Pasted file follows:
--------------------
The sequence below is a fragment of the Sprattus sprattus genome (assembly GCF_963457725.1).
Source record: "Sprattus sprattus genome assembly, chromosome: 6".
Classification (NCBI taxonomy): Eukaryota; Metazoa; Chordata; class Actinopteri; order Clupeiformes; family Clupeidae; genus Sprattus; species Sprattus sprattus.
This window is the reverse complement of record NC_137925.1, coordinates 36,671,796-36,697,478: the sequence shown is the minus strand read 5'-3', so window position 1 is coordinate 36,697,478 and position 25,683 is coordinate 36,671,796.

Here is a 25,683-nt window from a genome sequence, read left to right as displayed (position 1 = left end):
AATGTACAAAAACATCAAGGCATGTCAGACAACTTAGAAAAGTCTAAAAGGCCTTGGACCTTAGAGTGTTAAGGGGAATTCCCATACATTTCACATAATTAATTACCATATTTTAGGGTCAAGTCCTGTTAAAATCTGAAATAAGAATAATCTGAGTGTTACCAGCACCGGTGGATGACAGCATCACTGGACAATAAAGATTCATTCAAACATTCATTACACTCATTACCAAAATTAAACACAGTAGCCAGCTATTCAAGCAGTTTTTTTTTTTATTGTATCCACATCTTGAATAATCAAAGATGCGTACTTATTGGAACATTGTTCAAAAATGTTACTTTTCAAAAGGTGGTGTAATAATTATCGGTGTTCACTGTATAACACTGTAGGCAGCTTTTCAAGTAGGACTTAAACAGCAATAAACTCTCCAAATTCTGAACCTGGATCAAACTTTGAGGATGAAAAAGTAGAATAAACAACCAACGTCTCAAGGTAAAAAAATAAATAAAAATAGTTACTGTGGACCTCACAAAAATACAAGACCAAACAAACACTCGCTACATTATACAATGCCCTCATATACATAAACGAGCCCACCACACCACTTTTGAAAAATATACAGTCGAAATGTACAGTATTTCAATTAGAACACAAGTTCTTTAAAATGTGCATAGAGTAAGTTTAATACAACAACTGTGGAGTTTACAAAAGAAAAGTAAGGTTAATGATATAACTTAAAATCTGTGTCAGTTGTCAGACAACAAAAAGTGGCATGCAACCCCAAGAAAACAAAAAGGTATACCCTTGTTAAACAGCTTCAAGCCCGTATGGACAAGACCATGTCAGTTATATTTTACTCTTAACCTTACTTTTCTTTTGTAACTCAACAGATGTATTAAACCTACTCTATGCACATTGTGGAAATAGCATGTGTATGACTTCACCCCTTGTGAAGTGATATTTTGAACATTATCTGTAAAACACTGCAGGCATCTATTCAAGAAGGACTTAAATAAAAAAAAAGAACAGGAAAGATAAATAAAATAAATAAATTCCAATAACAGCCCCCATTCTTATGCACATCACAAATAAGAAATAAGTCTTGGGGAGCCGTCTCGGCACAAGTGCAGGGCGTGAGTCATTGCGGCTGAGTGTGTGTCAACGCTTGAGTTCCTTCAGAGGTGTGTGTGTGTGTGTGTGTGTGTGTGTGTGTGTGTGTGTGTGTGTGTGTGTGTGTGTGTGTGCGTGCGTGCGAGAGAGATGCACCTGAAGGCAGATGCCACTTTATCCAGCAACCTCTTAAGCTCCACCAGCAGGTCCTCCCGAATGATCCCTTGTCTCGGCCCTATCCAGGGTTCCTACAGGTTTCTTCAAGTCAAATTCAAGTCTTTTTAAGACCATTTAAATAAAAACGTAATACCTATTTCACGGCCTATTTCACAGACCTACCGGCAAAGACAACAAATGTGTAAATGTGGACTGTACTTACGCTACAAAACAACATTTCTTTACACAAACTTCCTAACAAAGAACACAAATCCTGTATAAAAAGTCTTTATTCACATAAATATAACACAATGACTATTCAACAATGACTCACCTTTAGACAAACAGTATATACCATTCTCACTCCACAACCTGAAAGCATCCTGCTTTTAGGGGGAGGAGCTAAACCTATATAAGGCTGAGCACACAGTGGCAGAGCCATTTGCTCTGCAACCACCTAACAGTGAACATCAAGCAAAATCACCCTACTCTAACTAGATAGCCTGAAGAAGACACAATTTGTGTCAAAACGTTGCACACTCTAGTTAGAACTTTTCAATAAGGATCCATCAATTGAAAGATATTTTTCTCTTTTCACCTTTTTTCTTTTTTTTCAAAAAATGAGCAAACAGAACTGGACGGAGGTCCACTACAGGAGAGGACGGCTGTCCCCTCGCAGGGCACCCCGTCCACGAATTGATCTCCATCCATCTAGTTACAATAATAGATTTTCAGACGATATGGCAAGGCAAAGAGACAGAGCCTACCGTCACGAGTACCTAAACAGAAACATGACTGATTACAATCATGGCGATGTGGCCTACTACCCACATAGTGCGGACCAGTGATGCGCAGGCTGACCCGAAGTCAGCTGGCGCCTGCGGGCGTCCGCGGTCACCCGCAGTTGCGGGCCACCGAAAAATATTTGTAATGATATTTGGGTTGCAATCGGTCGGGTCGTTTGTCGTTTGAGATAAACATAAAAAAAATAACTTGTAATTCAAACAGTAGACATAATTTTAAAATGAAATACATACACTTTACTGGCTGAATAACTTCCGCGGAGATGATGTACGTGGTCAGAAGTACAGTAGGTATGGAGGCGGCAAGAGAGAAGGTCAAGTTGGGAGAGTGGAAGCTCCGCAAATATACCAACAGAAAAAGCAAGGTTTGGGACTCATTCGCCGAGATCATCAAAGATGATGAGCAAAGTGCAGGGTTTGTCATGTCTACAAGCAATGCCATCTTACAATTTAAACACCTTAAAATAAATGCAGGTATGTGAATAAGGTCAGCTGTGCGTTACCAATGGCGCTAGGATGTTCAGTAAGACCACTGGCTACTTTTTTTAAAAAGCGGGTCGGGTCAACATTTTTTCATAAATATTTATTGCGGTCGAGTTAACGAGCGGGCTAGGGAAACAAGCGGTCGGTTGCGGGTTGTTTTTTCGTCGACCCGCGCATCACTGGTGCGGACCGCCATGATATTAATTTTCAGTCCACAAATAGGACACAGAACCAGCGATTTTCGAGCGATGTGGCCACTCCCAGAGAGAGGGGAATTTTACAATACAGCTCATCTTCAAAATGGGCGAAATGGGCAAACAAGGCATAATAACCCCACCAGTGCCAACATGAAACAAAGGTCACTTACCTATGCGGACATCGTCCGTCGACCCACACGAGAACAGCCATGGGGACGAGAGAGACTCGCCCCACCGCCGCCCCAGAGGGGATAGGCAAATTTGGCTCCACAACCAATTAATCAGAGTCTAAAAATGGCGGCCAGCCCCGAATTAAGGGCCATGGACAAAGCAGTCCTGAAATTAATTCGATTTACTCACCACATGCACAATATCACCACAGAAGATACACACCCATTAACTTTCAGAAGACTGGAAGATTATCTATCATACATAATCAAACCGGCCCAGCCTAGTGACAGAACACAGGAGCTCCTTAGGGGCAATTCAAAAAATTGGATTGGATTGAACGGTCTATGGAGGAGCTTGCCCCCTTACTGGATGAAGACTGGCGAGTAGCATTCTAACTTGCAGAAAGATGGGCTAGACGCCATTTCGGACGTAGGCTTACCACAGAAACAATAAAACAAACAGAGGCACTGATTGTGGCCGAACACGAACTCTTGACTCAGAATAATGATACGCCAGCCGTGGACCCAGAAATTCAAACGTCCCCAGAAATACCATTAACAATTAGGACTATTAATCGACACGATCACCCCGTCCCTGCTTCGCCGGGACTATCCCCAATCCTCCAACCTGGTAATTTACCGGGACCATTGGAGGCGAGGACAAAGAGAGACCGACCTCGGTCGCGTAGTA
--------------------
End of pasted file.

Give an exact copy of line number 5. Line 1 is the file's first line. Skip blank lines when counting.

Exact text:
Here is a 25,683-nt window from a genome sequence, read left to right as displayed (position 1 = left end):